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(Bloomberg) -- US stocks are staging a furious rally on Tuesday but top strategists at Societe Generale SA and Goldman Sachs Group Inc. warn of more declines ahead as equities have yet to fully price in the risk of a recession.
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The technology-heavy Nasdaq 100 and the S&P 500 each surged more than 2.6% on Tuesday following a sharp rout last week that sent the US benchmark index into a bear market. While the selloff is luring investors chasing cheaper valuations, SocGen’s Manish Kabra says a “typical” recession will see the S&P 500 Index falling to 3,200 points-- nearly 13% below its Friday close before the holiday.
And a 1970’s-style inflation shock could send the index crashing about 30% from current levels amid stagnation with higher inflation, the strategist wrote in a note. The key read-across from the 1970s is when investors start to believe that inflation will stay high for longer, equity markets begin to focus on real instead of nominal earnings-per-share rate, which for this year is likely to be negative, SocGen said.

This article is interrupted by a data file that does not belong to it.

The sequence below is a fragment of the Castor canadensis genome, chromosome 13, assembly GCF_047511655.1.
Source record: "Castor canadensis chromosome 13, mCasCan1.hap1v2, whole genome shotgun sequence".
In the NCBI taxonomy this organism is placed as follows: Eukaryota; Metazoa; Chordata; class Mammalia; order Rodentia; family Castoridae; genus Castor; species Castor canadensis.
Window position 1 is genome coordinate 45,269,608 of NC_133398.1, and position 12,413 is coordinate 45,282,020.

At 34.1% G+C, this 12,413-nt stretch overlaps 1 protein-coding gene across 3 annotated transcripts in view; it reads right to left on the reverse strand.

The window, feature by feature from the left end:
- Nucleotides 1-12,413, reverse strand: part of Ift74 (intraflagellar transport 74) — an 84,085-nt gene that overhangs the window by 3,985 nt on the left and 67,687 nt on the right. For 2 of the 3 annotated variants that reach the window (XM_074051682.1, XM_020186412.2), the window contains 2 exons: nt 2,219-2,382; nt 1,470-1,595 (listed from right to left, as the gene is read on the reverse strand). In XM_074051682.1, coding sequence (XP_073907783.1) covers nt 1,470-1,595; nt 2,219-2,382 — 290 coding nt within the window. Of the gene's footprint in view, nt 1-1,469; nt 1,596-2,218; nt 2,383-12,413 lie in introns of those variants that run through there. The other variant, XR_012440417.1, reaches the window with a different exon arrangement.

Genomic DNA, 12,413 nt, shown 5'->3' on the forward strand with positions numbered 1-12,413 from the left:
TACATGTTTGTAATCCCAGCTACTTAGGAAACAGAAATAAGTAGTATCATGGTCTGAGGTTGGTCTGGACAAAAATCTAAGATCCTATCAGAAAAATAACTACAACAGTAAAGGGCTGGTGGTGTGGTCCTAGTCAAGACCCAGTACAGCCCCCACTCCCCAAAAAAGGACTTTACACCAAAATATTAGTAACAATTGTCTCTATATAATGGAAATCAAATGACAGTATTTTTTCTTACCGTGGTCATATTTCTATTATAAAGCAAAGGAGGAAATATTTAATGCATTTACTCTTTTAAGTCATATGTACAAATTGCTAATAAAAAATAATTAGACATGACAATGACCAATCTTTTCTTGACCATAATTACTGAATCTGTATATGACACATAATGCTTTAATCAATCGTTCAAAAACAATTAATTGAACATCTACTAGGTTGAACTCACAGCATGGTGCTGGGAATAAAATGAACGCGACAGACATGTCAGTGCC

“We have still not seen the true bottom for equities yet,” Kabra said.
His counterpart Michael J. Wilson at Morgan Stanley, one of Wall Street’s most vocal bears and who correctly predicted the latest market selloff, agrees that the S&P 500 needs to drop another 15% to 20% to about 3,000 points for the market to fully reflect the scale of economic contraction.
“The bear market will not be over until recession arrives or the risk of one is extinguished,” the Morgan Stanley team said.
The calls from Wall Street’s top strategists underline how investor sentiment on risk assets has soured in recent weeks as runaway inflation and a hawkish Federal Reserve raised the specter of a prolonged economic contraction. Wilson said that should a full-blown recession become the market’s base case, the S&P 500 could bottom near to 2,900 index points -- more than 21% below its last close.
Over at Goldman Sachs, strategists led by Peter Oppenheimer said stocks were only pricing in a mild recession, “leaving them exposed to a further deterioration in expectations.” The team said they view the current bear market as cyclical, with stronger private sector balance sheets and negative real interest rates cushioning against systemic risks associated with structural bear markets.
Berenberg strategists also said on Tuesday it was too early to call a bottom for equities with earnings downgrades just beginning amid expectations of a recession.
(Adds comments from Societe Generale from first paragraph)
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